Your Mom's adorable response made me laugh too. My sibling is a female but she still is MIA and misses out on moments like that with my Dad. She sends holiday cards with her name printed on the inside and I'm pretty sure she thinks that fulfills her daughterly duty. I usually get a couple extra cards for my Dad for special days and write some loving words and sign them from "a secret admirer" to create some interest for him and also to make up for the cards he no longer receives.
TessC
Posted: Wednesday, November 20, 2019 11:09 PM
Joined: 4/1/2014
Posts: 4971


If your mom enjoys getting cards-talk to her family and tell them that!  They should be sending her a card each month! Give me her address and I'll send her cards.

I gave  my mother a "birthday" party every few months because she enjoyed them so much. She forgets that we celebrated- so it's al about creating as many moments of joy in their lives as possible when they get to be at this stage of their illness.


Jo C.
Posted: Thursday, November 21, 2019 8:19 AM
Joined: 12/9/2011
Posts: 10197


I too was the one who was the carer for my mother.   My sibling, who did not visit but two or three times a year would stay for never longer than 20 minutes and he was gone.   My mother adored him; to her, he was like the "second coming."  I was barely tolerated as I was the one involved with her care and all that encompasses; that is not unusual.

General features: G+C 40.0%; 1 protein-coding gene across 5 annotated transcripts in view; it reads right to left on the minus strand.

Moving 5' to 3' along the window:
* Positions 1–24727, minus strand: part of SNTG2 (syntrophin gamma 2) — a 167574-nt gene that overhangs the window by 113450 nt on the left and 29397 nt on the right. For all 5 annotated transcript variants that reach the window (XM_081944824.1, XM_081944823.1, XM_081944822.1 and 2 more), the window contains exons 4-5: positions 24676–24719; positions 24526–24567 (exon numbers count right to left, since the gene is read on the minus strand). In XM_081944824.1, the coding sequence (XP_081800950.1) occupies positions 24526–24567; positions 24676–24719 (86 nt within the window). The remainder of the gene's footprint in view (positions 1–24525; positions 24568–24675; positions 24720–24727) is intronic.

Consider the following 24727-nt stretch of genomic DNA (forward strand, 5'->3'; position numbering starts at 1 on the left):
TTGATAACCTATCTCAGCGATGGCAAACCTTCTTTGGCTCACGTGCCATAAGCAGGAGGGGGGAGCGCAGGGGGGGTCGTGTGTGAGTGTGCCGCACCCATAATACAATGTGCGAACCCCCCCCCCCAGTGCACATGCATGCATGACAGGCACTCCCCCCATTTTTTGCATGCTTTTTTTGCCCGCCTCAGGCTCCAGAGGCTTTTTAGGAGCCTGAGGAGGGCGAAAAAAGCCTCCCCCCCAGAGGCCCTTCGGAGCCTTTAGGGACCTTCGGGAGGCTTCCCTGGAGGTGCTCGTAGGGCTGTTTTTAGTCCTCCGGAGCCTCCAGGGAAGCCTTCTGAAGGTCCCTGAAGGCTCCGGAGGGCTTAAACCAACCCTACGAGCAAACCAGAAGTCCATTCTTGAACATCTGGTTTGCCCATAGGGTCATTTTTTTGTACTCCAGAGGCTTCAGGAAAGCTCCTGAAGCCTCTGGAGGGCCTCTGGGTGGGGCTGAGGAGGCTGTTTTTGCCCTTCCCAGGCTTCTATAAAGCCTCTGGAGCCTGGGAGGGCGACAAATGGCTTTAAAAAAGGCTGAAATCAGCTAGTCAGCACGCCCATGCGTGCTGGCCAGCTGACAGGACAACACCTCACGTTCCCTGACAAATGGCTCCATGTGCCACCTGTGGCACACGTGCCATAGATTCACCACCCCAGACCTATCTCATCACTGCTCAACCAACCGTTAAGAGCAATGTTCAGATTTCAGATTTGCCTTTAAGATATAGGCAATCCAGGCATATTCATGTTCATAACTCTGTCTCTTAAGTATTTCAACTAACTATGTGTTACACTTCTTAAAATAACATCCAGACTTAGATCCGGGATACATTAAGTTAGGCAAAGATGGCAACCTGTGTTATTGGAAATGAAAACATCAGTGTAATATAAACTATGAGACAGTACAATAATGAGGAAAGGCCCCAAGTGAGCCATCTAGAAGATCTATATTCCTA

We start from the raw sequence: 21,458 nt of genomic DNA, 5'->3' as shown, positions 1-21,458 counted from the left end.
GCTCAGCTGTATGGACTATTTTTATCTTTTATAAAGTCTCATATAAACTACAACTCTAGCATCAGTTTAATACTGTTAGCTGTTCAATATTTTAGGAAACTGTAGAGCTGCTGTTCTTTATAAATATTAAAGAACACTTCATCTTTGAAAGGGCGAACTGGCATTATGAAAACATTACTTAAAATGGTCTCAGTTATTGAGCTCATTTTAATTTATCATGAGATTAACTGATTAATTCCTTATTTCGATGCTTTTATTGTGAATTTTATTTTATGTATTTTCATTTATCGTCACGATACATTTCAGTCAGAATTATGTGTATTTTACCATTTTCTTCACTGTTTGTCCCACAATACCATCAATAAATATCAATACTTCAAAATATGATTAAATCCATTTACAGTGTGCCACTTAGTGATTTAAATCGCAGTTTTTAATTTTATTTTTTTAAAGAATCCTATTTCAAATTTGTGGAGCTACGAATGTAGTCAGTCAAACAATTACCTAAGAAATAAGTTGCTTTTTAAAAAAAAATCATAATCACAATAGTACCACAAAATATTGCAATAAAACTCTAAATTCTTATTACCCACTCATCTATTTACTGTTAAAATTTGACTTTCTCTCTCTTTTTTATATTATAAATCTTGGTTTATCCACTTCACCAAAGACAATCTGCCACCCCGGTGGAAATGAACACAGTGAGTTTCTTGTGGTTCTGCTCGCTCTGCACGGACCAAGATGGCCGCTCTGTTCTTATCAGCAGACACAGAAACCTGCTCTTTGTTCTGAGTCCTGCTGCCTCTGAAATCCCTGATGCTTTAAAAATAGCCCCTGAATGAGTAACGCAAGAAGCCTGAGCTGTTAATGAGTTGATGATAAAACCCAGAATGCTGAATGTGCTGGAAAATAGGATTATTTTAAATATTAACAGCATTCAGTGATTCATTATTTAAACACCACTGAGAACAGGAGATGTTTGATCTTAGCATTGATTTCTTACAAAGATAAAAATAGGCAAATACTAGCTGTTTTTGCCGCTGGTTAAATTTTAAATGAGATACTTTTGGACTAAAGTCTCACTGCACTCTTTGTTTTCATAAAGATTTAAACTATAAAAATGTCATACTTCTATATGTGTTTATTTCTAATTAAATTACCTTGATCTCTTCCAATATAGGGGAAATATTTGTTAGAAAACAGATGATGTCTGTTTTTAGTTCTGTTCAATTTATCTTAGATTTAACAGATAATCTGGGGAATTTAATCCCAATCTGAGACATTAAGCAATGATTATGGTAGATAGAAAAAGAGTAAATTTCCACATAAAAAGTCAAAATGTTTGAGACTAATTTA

Brother also thought since Mom was so calm and dear when he was there, he did not believe one single word regarding her dread over the moon behaviors.  I did not complain about those dynamics but mentioned them now and then when he asked for updates on her which was not very often.  He actually said that she seemed so calm and together when he saw her, it must be a problem with me.  Huh?  Bite tongue and think dark thoughts and then simply let go.

Well; months later, nearly a year, Mom had been placed as she became a 24/7 uber-behavioral and care issue and my poor step-dad who had Alzheimer's was a basket of nerves secondary to all that entailed.  Well; brother and wife came to visit for Mother's Day.  Along with me and my husband, we went to visit her bearing prettily wrapped gifts. She was still very aware, very alert, knew everyone etc.  Well; she did not like the blouse she had on and got madder than a wet hen and off she went . . . . shouting, hollering, flailing, calling names, and ranting at my brother.  He and his wife left the room and went outside. I followed them and brother said, "What the HELL was THAT?"   Welcome to my world.  He never, ever again questioned her having a behavioral aspect to her dementia. 

Mother had adult grandchildren and great-grandchildren, all from "good" families.  She had been a wonderful grandmother having the kids for overnight stays, taking them to  the beach and movies, etc.  She gifted clever hand made gifts to them and showed much love.  These adult kids mostly lived near where she was, in fact several of them had to drive the freeway past where she was place when going to work.  Visits?   No way.  My out of state daughter would fly in and stay with Mom several days all day in visits; but that was the only one. My nearby son visited her once but did not go back.